With the rise of virtual and augmented reality headsets, the future of marketing and sales is on the verge of disruption once again.

Luxury automaker Cadillac recently became the latest to portend a change, announcing a shift in auto sales that includes transitioning some of its smallest dealerships into virtual showrooms. The high-tech gamble, part of an effort to reduce inventory and cater more to customer needs, may impact as many as 400 small dealerships across the United States.

So how will this work? According to The Wall Street Journal, dealerships that morph into virtual showrooms will still have a number of tester vehicles on site for customers to drive. But instead of flipping through a manual with a salesperson to go through the multitude of other options available, the buyers will don virtual or augmented reality headsets and view a full-scale digital version of the car they're interested in. Additional features both in and out can then be applied in real-time, with the ability to walk around the virtual vehicle and examine it from any angle.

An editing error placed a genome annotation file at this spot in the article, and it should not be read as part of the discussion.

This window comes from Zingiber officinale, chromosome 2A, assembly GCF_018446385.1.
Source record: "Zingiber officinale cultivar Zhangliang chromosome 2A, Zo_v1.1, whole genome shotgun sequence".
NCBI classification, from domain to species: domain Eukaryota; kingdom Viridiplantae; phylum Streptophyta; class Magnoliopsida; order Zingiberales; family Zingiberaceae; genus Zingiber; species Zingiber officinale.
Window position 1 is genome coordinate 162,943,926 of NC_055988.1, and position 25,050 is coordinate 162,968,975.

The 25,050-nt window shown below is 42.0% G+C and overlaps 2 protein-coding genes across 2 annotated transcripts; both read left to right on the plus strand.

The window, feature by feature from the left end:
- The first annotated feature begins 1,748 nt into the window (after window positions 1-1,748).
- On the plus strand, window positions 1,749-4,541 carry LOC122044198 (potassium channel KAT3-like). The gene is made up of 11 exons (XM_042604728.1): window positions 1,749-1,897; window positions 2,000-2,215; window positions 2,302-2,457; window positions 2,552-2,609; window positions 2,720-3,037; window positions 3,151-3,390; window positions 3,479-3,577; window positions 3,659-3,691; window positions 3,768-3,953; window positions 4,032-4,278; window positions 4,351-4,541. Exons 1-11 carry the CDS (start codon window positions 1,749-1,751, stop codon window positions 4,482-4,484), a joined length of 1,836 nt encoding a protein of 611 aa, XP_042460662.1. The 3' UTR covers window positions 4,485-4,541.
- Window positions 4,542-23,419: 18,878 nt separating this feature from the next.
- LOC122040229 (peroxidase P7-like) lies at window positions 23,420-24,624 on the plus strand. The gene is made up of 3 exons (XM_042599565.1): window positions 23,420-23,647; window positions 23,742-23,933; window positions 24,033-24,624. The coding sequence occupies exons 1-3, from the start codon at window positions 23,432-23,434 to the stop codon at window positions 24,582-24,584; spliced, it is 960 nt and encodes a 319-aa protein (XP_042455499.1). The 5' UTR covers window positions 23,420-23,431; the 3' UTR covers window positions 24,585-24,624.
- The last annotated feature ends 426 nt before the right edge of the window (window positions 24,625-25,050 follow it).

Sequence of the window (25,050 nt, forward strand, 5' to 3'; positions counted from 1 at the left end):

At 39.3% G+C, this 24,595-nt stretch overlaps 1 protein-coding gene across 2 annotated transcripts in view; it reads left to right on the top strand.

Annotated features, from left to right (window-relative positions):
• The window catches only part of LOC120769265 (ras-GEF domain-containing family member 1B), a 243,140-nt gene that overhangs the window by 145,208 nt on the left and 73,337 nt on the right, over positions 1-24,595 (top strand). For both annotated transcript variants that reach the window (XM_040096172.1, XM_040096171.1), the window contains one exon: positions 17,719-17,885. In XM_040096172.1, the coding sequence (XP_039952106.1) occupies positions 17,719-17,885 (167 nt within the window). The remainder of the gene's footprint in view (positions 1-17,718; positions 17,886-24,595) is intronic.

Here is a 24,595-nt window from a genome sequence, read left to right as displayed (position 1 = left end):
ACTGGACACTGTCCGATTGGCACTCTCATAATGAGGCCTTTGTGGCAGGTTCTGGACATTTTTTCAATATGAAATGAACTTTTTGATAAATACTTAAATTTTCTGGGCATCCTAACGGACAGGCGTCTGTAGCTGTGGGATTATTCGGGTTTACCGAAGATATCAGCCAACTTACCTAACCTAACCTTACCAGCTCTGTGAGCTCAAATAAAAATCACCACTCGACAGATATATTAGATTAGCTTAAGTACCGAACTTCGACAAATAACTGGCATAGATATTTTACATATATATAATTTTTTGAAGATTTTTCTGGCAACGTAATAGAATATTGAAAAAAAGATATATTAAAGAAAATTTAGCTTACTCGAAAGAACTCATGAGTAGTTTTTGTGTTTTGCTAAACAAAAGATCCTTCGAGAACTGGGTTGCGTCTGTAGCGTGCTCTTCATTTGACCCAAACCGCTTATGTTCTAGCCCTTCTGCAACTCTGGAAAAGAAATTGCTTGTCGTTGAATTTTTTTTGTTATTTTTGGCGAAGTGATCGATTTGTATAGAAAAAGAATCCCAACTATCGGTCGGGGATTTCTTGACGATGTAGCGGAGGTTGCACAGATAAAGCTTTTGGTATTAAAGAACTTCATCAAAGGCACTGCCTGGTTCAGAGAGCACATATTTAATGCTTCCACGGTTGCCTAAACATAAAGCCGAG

Cadillac says this process will help alleviate the dealerships' guessing game when it comes to keeping certain flavors of a car in stock. Because the vehicles are manufactured in the U.S., custom orders can also be filled quickly.

The concept will likely end up being somewhat similar to the recent HoloLens showroom partnership between Microsoft and Volvo which is explained more fully in the video below.

In addition to transitioning to virtual reality in existing showrooms, Cadillac says it will roll out the concept to shopping malls, conferences and anywhere else the technology may have a sales impact. With an estimated 3.9 million vehicles suffering from "lot rot" around the country, according to Automotive News, using virtual reality to push customers towards made-to-order purchases could offer huge cost savings for the industry.

Whether Americans will see the high-tech move as beneficial, or a compelling reason to try a competing brand with physical inventory, is the billion dollar question.